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Security, Intelligence and Law Enforcement Agencies and Intelligence Services Commissioner (Reports)

Volume 594: debated on Thursday 12 March 2015

Today, I am pleased to draw the attention of both Houses to the publication of two reports relating to intelligence matters and the use of intrusive powers in the UK. While each report has a different origin and focus, they both support this Government’s commitment to deliver greater transparency and stronger oversight of the work of the UK security and intelligence agencies, the police and other public bodies that use intrusive powers. Both reports make a significant contribution to the public and parliamentary debate on these issues, which will continue into the next Parliament.

First, I would like to address the report of the Intelligence and Security Committee of Parliament (the ISC) on its privacy and security inquiry, published today. The Government and the agencies co-operated fully with the ISC during this inquiry and gave it full access to material of the highest classification. Our commitment to transparency is reflected in the text of the report, which has only been redacted where absolutely necessary to protect our national security. The result is a substantive report that provides a comprehensive account of all the intrusive activities of the agencies and the relevant safeguards and oversight. The Government are grateful to the ISC for the thoroughness with which it conducted this important inquiry.

We will consider the ISC’s findings and recommendations carefully. As a number of these are currently the subject of related reviews, including by the Independent Reviewer of Terrorism Legislation, the Government’s intention is to review all the recommendations and suggestions in a full and considered manner before making a substantive response. There is, however, one particular recommendation in the ISC’s report that I wish to address now. The Intelligence Services Commissioner, the right hon. Sir Mark Waller, currently provides non-statutory oversight of the security and intelligence agencies’ use of bulk personal datasets. Sir Mark has previously recommended that this be put on a statutory footing. The ISC also recommends this in its report. I can therefore announce today that I am issuing a direction to Sir Mark under section 59A of the Regulation of Investigatory Powers Act 2000 (RIPA) to put this into effect. I have deposited a copy of this direction in the Libraries of both Houses.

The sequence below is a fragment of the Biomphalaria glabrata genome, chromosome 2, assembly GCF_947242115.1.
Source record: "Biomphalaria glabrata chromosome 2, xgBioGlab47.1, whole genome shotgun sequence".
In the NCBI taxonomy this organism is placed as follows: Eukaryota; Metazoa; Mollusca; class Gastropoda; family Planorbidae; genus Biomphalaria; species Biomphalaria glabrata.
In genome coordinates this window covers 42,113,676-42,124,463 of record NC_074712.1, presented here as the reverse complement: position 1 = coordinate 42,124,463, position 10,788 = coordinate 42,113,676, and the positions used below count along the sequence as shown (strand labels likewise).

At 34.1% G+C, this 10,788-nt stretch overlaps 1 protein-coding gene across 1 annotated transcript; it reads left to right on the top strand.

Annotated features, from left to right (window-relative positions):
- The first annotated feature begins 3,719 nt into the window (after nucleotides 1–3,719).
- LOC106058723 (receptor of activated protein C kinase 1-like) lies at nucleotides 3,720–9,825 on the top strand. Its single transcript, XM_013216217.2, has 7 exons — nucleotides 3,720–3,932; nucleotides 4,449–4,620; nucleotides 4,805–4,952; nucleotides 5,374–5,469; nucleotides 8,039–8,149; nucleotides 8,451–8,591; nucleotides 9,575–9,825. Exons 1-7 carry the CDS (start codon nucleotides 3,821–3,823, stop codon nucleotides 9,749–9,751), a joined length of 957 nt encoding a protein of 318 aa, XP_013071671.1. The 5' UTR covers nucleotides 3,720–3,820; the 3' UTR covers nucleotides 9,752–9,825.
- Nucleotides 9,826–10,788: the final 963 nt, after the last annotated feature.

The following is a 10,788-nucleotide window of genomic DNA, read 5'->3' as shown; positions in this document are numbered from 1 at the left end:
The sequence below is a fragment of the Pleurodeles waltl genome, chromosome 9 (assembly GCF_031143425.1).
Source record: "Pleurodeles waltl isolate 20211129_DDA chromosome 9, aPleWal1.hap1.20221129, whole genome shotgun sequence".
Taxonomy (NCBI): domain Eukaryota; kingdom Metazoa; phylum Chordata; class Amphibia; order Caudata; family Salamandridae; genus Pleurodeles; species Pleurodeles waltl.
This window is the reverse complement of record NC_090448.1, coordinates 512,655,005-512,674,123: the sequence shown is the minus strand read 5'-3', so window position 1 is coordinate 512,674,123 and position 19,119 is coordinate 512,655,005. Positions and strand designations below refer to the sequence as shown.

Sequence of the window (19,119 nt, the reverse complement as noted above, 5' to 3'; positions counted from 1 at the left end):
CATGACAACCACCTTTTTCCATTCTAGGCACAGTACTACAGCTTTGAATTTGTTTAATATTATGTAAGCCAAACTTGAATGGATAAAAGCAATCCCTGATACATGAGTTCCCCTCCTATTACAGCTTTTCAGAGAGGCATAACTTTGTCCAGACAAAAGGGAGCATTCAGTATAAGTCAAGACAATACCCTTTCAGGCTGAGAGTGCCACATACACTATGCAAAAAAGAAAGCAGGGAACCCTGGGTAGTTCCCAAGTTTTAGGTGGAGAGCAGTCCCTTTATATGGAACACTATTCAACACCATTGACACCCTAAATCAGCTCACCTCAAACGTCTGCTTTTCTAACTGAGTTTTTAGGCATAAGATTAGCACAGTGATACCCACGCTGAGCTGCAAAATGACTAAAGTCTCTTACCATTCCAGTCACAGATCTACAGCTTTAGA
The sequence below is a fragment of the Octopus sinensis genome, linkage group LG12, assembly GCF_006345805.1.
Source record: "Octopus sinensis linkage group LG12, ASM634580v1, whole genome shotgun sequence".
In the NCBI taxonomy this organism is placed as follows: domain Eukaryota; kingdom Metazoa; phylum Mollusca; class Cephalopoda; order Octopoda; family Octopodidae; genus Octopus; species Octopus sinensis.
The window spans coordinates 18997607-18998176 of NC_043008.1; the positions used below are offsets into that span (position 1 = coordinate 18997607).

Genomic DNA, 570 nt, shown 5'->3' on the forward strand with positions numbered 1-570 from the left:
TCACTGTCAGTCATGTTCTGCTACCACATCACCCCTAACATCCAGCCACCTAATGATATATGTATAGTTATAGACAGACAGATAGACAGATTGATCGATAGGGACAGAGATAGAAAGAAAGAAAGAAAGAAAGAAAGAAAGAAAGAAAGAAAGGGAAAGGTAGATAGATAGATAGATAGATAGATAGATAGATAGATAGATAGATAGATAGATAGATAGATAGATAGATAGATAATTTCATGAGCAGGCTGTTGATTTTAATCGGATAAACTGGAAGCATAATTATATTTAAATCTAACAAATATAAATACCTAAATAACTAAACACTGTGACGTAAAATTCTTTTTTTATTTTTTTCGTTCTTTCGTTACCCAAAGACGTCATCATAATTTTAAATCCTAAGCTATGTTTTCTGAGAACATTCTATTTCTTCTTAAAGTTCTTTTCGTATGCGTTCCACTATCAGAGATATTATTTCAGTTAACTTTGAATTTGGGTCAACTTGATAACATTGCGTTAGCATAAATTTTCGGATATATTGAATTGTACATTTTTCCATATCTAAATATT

This is the last report that the ISC will publish before the election and I would like to take this opportunity to thank the Committee members for their dedication in carrying out their oversight duties during the last five years. The benefits of increasing the Committee’s powers under the Justice and Security Act 2013 have been clearly reflected in the depth and rigour of its inquiries.

I have also laid before both Houses copies of the 2014 “Report of the Interception of Communications Commissioner”, the right hon. Sir Anthony May, who is appointed by me to keep under review the compliance by public authorities with part 1 of RIPA.

Sir Anthony’s report provides new detail on RIPA warrantry, including the total number of warrants in place under section 8(4) of RIPA at the end of the reporting period, and a breakdown of the statutory purpose for which all interception warrants were issued. These newly available figures demonstrate the Government’s commitment to provide more information about the work of the security and intelligence agencies, and other public authorities that carry out interception.

I thank Sir Anthony for his continued rigorous, thorough and independent oversight, and for the contributions he and his office have made to the public debate surrounding the use of intrusive powers.

Attachments can be viewed online at: http://www. and the “Report of the Interception of Communications Commissioner” is available online at: